Q—Ok, so I’m reading your book right now (I bought it after hearing you speak at a fireside recently). I wish I had read it *years* ago. Anyway, here’s my question. I have a friend that just recently reentered my life as he was going through a divorce. I know he just needed someone to help him through a hard time, but I fell hard and fast. As I’ve read the book, one key point stood out to me: “Accept that not all men can love, that loving them will hurt you, and that you cannot make someone emotionally mature.” This basically sums up my problem. I hate feeling this way and know that it needs to stop . . . how do I still care for him as a friend but detach my feelings from the situation? Or is it even possible? Is there a nice way to tell him that he needs to learn to help himself and stop putting me through all this? I need this to stop, because it *does* hurt . . .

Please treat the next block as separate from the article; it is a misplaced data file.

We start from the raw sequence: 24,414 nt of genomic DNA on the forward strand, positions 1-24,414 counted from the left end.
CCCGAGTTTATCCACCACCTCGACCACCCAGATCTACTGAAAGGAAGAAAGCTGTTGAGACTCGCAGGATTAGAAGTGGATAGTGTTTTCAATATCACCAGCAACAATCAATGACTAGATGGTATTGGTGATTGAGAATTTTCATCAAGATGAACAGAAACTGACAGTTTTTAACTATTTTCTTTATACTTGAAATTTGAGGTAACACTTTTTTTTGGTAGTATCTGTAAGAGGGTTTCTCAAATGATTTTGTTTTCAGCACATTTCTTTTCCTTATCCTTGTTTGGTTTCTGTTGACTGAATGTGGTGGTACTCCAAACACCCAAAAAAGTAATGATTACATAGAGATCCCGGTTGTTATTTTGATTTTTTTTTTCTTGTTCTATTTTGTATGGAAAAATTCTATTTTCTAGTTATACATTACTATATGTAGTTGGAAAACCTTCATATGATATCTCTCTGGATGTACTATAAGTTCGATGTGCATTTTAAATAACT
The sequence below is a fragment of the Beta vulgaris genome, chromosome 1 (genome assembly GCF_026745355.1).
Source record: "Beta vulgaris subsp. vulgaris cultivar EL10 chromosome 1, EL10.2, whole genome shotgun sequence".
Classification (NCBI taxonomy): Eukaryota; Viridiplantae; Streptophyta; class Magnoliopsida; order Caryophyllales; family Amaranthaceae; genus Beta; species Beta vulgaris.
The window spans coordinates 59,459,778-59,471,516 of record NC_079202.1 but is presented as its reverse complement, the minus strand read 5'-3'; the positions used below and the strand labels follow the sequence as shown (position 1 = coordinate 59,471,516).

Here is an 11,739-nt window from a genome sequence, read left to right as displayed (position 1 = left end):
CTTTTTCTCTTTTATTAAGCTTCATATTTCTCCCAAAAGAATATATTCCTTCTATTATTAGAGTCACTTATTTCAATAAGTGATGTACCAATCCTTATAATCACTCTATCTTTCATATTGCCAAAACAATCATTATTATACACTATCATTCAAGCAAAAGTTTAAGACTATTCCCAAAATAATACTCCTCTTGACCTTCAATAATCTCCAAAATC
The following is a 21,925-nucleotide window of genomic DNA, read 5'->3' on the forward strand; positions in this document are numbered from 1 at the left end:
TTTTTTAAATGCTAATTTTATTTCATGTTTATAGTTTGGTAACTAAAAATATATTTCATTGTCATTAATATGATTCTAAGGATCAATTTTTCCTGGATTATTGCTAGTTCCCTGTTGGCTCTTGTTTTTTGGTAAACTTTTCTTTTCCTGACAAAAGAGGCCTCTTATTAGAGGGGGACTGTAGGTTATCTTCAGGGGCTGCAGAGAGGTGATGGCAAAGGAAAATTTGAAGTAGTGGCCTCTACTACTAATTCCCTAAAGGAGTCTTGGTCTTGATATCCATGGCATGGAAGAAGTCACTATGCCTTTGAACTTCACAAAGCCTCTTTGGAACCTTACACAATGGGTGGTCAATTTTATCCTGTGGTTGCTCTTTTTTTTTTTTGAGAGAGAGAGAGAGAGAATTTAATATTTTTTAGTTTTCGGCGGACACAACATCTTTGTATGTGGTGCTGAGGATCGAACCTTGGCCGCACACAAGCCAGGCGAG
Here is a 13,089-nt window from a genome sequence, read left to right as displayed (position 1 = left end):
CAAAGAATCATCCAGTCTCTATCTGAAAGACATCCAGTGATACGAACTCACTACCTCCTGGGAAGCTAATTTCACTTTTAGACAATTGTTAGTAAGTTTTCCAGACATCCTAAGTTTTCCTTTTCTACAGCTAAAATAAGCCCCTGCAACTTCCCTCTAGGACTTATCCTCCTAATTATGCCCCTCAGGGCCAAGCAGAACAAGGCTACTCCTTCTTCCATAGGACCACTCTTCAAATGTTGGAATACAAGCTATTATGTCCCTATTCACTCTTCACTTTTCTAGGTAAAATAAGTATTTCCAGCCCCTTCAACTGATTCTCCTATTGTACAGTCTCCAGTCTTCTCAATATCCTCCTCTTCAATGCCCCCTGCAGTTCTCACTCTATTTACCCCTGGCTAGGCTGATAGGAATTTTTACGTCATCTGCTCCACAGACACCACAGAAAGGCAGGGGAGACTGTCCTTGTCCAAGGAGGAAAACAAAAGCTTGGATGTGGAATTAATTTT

Thanks so much for any advice,
~Burdened, Salt Lake City
1. If a relationship is toxic, it’s not worth continuing.
2. If the person is burdening you with their problems while doing nothing to resolve their problems, then touch them on the arm and warmly say, “I don’t know what you’re going to do, but I trust you will figure it out. I have faith in you.” Then, smile at them and say you need to go, or state that you really need to talk about something else because the relationship is becoming too weighed down by these issues and can’t progress without having more fun and focusing on other things.
I hope this helps. Good luck,